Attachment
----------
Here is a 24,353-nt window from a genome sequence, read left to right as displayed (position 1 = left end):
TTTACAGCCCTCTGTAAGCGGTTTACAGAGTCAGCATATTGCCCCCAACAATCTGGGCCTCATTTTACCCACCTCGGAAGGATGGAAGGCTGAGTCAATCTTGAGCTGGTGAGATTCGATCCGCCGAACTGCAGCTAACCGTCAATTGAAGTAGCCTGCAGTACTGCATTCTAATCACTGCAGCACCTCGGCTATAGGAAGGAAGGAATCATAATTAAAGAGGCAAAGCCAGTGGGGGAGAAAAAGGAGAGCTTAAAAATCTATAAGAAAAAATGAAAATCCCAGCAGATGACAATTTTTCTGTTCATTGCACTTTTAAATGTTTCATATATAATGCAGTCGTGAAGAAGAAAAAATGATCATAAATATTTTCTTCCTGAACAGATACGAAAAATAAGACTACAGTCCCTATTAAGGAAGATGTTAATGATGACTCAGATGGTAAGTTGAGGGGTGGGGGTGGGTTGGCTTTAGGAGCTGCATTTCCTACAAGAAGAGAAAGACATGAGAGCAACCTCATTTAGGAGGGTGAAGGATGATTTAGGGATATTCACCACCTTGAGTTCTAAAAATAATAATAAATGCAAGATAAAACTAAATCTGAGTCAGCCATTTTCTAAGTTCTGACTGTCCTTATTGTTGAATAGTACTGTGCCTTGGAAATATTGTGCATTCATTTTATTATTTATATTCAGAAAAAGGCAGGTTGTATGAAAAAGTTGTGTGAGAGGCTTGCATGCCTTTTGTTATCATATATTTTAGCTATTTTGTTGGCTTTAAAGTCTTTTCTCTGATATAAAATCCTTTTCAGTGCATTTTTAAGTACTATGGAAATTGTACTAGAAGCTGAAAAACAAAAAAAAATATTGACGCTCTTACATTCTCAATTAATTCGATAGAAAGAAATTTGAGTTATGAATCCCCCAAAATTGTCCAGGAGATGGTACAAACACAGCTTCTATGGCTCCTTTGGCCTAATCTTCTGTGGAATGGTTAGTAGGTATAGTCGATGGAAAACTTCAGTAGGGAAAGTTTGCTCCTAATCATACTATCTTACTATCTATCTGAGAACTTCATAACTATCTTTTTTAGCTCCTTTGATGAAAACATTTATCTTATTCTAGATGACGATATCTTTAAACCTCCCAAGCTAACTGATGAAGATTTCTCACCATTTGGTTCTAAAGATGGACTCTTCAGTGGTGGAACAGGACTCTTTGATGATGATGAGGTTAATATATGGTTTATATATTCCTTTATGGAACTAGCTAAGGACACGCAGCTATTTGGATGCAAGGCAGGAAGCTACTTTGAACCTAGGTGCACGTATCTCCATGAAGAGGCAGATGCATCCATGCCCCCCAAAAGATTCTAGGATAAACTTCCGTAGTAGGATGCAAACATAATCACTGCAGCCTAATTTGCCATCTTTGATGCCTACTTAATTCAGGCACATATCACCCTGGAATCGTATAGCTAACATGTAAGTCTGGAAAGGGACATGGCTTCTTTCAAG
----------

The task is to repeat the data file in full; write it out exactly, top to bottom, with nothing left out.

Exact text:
Here is a 24,353-nt window from a genome sequence, read left to right as displayed (position 1 = left end):
TTTACAGCCCTCTGTAAGCGGTTTACAGAGTCAGCATATTGCCCCCAACAATCTGGGCCTCATTTTACCCACCTCGGAAGGATGGAAGGCTGAGTCAATCTTGAGCTGGTGAGATTCGATCCGCCGAACTGCAGCTAACCGTCAATTGAAGTAGCCTGCAGTACTGCATTCTAATCACTGCAGCACCTCGGCTATAGGAAGGAAGGAATCATAATTAAAGAGGCAAAGCCAGTGGGGGAGAAAAAGGAGAGCTTAAAAATCTATAAGAAAAAATGAAAATCCCAGCAGATGACAATTTTTCTGTTCATTGCACTTTTAAATGTTTCATATATAATGCAGTCGTGAAGAAGAAAAAATGATCATAAATATTTTCTTCCTGAACAGATACGAAAAATAAGACTACAGTCCCTATTAAGGAAGATGTTAATGATGACTCAGATGGTAAGTTGAGGGGTGGGGGTGGGTTGGCTTTAGGAGCTGCATTTCCTACAAGAAGAGAAAGACATGAGAGCAACCTCATTTAGGAGGGTGAAGGATGATTTAGGGATATTCACCACCTTGAGTTCTAAAAATAATAATAAATGCAAGATAAAACTAAATCTGAGTCAGCCATTTTCTAAGTTCTGACTGTCCTTATTGTTGAATAGTACTGTGCCTTGGAAATATTGTGCATTCATTTTATTATTTATATTCAGAAAAAGGCAGGTTGTATGAAAAAGTTGTGTGAGAGGCTTGCATGCCTTTTGTTATCATATATTTTAGCTATTTTGTTGGCTTTAAAGTCTTTTCTCTGATATAAAATCCTTTTCAGTGCATTTTTAAGTACTATGGAAATTGTACTAGAAGCTGAAAAACAAAAAAAAATATTGACGCTCTTACATTCTCAATTAATTCGATAGAAAGAAATTTGAGTTATGAATCCCCCAAAATTGTCCAGGAGATGGTACAAACACAGCTTCTATGGCTCCTTTGGCCTAATCTTCTGTGGAATGGTTAGTAGGTATAGTCGATGGAAAACTTCAGTAGGGAAAGTTTGCTCCTAATCATACTATCTTACTATCTATCTGAGAACTTCATAACTATCTTTTTTAGCTCCTTTGATGAAAACATTTATCTTATTCTAGATGACGATATCTTTAAACCTCCCAAGCTAACTGATGAAGATTTCTCACCATTTGGTTCTAAAGATGGACTCTTCAGTGGTGGAACAGGACTCTTTGATGATGATGAGGTTAATATATGGTTTATATATTCCTTTATGGAACTAGCTAAGGACACGCAGCTATTTGGATGCAAGGCAGGAAGCTACTTTGAACCTAGGTGCACGTATCTCCATGAAGAGGCAGATGCATCCATGCCCCCCAAAAGATTCTAGGATAAACTTCCGTAGTAGGATGCAAACATAATCACTGCAGCCTAATTTGCCATCTTTGATGCCTACTTAATTCAGGCACATATCACCCTGGAATCGTATAGCTAACATGTAAGTCTGGAAAGGGACATGGCTTCTTTCAAG